October is filled with trees and shrubs in colors of yellow, red, purple and orange. It is, however, kind of a blah month for the garden. Plants have stopped flowering, and some have succumbed to the first light frosts and colder temperatures. With a little planning, October can include flowers in the colors of fall: purple pansies; orange, purple, yellow and red mums; and white, yellow and purple asters to name a few.
Cold-weather flowers are plants that can withstand light frosts and bloom when the temperature drops below 50 degrees F. Most cold-weather flowers bloom in spring, then go dormant over the hotter summer months, like foxgloves, columbines and bleeding hearts. There are plants, however, both annuals and perennials, that like to grow during the hot summer months and bloom during cooler fall weather. These plants tolerate light frosts and cold night temperatures, although throwing an old sheet or fleece over them on nights when a heavy frost is predicted can keep them blooming until the first deep snow.
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October is traditionally the time to plant spring bulbs. Planting now gives the bulbs time to grow roots before the soil freezes. Rather than planting spring bulbs individually, dig a trench deep enough for the bulbs and plant in blocks. There are some late-blooming bulbs like Oriental and some day lilies and saffron hyacinths that tolerate colder fall temperatures. Plant these bulbs in late spring for fall blooms. Be sure to cover lily plants on nights when frost is forecast, as the flowers will disintegrate. Saffron hyacinth can tolerate some light frost as long as they have morning sun.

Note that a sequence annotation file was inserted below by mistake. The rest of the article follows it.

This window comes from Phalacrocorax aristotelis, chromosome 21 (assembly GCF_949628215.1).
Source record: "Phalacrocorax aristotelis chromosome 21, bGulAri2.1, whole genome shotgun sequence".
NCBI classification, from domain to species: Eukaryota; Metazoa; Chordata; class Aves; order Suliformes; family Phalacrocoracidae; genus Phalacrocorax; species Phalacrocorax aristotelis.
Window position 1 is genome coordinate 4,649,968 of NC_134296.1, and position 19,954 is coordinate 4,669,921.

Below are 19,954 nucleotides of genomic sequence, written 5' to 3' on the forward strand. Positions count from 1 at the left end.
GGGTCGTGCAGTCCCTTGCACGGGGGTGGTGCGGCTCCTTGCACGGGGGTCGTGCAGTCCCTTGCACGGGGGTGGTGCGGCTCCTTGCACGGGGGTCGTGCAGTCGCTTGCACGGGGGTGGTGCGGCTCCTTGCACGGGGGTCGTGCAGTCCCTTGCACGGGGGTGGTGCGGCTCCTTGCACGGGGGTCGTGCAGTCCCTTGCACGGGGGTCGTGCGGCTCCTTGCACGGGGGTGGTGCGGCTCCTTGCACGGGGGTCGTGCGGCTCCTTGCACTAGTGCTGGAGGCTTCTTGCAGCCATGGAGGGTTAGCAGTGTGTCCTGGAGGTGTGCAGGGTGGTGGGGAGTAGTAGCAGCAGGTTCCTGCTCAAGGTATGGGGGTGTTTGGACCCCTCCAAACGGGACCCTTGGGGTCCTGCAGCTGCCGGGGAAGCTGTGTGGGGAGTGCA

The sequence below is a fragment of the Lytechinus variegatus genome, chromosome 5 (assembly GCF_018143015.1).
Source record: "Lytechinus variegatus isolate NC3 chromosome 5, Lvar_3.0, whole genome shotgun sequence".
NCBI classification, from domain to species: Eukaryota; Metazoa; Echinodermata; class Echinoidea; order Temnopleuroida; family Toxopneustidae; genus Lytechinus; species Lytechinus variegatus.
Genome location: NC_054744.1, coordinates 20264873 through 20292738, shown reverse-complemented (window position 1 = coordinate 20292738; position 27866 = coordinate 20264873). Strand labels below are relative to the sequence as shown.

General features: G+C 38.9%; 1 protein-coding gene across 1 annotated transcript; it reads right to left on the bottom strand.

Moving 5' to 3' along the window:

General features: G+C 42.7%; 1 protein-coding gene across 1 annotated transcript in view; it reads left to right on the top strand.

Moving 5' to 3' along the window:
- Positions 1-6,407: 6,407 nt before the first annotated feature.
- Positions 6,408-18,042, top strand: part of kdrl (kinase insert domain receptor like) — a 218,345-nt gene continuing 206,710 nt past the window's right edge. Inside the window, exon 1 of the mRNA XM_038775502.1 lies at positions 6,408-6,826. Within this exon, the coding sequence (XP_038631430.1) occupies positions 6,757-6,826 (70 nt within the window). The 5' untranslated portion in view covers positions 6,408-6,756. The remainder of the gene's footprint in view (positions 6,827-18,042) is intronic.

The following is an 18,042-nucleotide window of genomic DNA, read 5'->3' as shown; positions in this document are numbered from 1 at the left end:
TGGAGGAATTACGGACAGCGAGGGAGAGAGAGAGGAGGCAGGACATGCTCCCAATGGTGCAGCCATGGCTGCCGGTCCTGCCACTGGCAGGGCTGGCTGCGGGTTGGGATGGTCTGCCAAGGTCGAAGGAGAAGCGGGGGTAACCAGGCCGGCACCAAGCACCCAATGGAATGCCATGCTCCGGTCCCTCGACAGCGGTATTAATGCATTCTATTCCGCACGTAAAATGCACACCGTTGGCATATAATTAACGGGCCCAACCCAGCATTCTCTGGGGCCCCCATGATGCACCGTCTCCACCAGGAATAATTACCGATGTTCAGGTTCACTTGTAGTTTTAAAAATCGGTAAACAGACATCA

Pansies are the ubiquitous spring and fall annual, with flats coming out in late summer for fall flowers. While the purple, yellow and orange flowers of pansies are appreciated, you can move beyond them by looking for johnny-jump-ups (a type of small pansy), snapdragons, asters and ornamental cabbages and kale (while not flowers, their variegated and colored foliage is most attractive). Most other annuals will continue to flower into early November or when nighttime temperatures fall below freezing as long as they are covered on nights when frost is predicted. Marigolds, petunias, zinnias, cosmos and calendula are some of my favorite annuals for October, as they perform well in my Zone 6 garden. Experiment with your annual flowers. Cover containers and flower beds with old sheets to protect them from frost. As a general rule, plants that do well in a spring garden will do well in a fall one.
Perennials are trickier than annuals, as most annuals are disposed of when they finally succumb to frost damage. Perennials must be tucked up for the winter, and few can withstand the rigors of frost and cold nighttime temperatures. Chrysanthemums or mums, are the best-known fall perennial flower, although they are often grown as annuals, since some gardeners like to dispose of the plant in late winter. Mums have moved beyond the traditional yellow and orange, with colors of purple, burgundy, red, and pale orange or tangerine now available. There are perennial asters that attract migrating butterflies and hummingbirds. Dianthus, rudbeckia, primroses and forget-me-nots also will tolerate light frosts.
Place October blooming flowers in full sun and in a spot where they have protection from the prevailing wind. Mix them in borders, placing them next to plants with vigorous blooms to offset or hide their plain leaves. You don't have to worry about clashing bloom colors, as most October blooming flowers come in the colors of fall--orange, yellow, purple, red and white. Keep them away from shrubs and trees with striking leaves or the leaves may overwhelm the flowers.